A BRIDGE 2 Far? Not far enough…

BRIDGE Training in Ramallah Report
April 13, 2008
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BRIDGE in Afghanistan in 2008
April 23, 2008
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From the left: Massimo Tommasoli, Permanent Observer to the United Nations, International IDEA and Angela Kane, Assistant Secretary General for Political Affairs of the United Nations

  

The launch took place at International IDEA’s office in New York. Assistant Secretary General for Political Affairs of the United Nations, Angela Kane, emphasized the importance of such tools as BRIDGE with a growing demand for democratization and electoral assistance globally. Jean-Pierre Kingsley, President of IFES, talked of the possibility to make electoral administration an accredited international profession.

In addition to supporting EMBs, the course is aimed at increasing awareness of other stakeholders such as political parties, domestic observers, civil society organizations, journalists, parliamentarians, judges and security forces. Everyone plays a role in what is in effect the largest logistical exercise undertaken by any state in peace time.

BRIDGE 2 has an increased diversity of writers and case studies from all regions which enriches the comparative element and will continue to evolve as more people participate and contribute to this global project. The next phase is regionalization through customization and translation into major languages. BRIDGE can be adapted to suit the context and needs of a country or region and encourages ownership of the course to ensure sustainability. In initial development, there is a Spanish version for Latin America, a French version for francophone Africa, an Arabic version for the Middle East, a Portuguese version for the lusophone world and various country programmes like Armenia, Nepal and Indonesia.

With increasing challenges such as close call elections, dispute resolution and the acceptance of results, regulation on media access and party finance, the political environment and security, the growing use of technology, issues of inclusion and participation and the constant need for reform, the credibility of electoral processes has never been more tested and if not robust could have damaging political implications. BRIDGE aims to contribute to a better understanding of the multidisciplinary and interdependent approach needed to tackle many of these issues surrounding electoral processes.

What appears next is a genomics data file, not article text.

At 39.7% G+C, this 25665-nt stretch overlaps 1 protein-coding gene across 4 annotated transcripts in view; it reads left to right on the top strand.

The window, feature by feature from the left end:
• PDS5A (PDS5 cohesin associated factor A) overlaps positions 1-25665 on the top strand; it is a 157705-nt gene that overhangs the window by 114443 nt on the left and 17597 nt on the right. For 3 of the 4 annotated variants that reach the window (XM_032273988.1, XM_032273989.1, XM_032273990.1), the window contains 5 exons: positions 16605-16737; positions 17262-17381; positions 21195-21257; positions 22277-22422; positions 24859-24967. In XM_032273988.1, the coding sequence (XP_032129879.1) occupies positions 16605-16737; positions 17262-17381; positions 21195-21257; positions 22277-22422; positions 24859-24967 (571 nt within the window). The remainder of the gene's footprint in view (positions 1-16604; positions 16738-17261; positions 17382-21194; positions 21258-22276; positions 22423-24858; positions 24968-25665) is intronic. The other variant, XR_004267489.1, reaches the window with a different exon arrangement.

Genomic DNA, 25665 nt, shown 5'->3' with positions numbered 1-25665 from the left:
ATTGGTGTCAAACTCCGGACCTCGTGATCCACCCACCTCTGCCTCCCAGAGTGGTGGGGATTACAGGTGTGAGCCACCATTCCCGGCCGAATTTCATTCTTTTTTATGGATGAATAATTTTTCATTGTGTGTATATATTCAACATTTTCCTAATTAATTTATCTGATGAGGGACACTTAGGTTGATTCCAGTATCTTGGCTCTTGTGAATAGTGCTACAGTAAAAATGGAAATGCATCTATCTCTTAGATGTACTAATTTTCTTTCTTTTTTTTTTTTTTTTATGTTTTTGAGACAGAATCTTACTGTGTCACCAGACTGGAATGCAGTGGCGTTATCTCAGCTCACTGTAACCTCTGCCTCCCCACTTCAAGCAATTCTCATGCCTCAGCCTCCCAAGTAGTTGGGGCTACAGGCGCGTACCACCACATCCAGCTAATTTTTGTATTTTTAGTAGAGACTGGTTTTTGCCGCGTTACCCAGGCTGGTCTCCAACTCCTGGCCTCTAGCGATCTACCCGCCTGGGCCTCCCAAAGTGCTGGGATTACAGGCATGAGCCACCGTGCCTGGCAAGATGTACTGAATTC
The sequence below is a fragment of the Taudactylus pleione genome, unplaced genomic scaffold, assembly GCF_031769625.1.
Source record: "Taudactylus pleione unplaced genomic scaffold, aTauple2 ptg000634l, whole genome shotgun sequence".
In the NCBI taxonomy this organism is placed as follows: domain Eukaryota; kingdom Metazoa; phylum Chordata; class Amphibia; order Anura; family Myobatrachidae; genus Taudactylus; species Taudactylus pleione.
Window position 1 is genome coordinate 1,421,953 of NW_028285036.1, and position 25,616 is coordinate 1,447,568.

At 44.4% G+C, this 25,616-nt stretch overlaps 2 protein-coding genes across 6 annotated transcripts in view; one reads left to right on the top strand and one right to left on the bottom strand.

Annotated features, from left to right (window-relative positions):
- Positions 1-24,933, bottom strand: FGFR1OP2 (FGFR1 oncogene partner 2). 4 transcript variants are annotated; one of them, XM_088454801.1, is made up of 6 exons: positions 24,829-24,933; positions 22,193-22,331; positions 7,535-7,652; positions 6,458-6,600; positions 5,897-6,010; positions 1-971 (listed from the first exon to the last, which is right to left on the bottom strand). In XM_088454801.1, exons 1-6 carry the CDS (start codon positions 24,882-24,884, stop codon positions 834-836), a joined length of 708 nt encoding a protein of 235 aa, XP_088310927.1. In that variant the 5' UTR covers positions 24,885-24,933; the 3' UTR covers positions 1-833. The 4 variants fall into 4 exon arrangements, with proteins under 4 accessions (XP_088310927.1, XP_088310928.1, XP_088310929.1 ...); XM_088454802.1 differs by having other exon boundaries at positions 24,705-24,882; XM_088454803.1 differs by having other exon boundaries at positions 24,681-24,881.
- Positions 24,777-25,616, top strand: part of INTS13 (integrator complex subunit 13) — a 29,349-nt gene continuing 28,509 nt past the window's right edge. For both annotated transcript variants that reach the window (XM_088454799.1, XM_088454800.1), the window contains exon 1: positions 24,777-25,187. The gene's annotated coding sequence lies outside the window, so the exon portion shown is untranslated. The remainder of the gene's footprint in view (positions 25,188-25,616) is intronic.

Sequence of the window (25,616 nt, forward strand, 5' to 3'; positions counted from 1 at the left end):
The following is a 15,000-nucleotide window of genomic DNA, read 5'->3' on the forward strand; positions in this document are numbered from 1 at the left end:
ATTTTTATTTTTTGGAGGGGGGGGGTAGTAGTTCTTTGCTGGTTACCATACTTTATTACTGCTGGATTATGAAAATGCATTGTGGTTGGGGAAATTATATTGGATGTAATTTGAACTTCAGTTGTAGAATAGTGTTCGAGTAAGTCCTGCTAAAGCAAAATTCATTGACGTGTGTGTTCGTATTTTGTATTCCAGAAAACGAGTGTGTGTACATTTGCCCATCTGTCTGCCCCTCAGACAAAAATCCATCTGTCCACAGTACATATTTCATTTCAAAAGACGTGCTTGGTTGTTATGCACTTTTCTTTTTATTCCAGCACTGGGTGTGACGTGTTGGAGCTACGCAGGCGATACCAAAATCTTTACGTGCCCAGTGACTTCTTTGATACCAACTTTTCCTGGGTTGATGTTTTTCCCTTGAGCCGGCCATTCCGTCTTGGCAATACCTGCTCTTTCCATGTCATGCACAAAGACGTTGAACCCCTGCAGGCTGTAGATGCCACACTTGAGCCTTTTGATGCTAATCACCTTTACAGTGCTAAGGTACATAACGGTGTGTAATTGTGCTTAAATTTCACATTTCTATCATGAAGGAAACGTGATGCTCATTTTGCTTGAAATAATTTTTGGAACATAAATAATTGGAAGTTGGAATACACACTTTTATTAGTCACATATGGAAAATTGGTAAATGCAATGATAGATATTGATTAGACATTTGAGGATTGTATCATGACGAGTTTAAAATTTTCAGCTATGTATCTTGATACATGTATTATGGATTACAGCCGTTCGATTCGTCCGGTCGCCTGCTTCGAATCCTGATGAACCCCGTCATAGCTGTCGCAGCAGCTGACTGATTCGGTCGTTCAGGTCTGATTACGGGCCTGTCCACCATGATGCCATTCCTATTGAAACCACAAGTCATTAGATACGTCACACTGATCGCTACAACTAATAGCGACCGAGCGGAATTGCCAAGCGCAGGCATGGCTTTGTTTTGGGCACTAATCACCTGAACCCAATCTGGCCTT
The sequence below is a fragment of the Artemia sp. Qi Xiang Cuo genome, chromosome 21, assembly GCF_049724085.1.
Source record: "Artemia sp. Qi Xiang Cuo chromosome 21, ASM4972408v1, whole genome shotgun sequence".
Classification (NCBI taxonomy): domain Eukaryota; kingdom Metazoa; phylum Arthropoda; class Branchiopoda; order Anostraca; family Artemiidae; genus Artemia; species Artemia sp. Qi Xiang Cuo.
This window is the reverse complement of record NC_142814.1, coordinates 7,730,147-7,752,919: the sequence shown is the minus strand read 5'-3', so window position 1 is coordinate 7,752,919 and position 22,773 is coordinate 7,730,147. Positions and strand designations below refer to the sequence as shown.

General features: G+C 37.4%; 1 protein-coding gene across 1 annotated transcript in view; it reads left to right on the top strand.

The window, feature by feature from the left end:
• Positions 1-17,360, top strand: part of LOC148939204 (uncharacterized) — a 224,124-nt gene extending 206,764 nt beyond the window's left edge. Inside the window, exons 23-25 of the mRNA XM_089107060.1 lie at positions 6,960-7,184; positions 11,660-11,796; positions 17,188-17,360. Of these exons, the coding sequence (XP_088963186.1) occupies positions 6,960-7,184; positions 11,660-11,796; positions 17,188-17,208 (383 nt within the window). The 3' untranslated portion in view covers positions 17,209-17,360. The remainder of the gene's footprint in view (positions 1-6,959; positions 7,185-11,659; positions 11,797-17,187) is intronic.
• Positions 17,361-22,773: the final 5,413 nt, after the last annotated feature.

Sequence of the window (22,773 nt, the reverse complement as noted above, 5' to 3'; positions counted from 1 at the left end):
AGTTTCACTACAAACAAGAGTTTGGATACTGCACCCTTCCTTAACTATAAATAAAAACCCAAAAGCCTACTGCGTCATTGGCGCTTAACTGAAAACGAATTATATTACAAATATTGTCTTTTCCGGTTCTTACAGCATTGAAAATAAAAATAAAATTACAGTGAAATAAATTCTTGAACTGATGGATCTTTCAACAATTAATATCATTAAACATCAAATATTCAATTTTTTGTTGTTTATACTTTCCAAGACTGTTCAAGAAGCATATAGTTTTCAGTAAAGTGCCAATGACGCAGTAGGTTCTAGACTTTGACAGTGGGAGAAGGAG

To compare, other long-standing professions, such as doctors and lawyers, have an agreed and recognized ethical code. Electoral Officials hold incredible responsibility and therefore need to be trained consistently, certified regionally if not internationally and take a professional pride in their field of expertise and strive to further its potential through research and innovation.

Covering the entire electoral cycle, BRIDGE is ideal for the in-between election period when participants have time to reflect and take stock of recommendations, consolidate best practice and reform weaker aspects, enhance their own capacity and strengthen their institution or organization.

BRIDGE has come a long way since its inception but there is a long way to go yet. BRIDGE is only one tool for capacity development but coupled with appropriate targeted assistance which mentors rather than substitutes, peer networking through ACE and other regional fora, international observation and work exchange programmes, post-election reviews, progressive reform and effective strategic planning, together provide an ambitious direction to where elections should be in 10 years. With a democracy backlash, disillusion with elected leaders, controversial results and increasing frustration by marginalised groups, electoral stakeholders need all the tools and resources available to chart their way through potentially volatile political processes.

Ben
Ben

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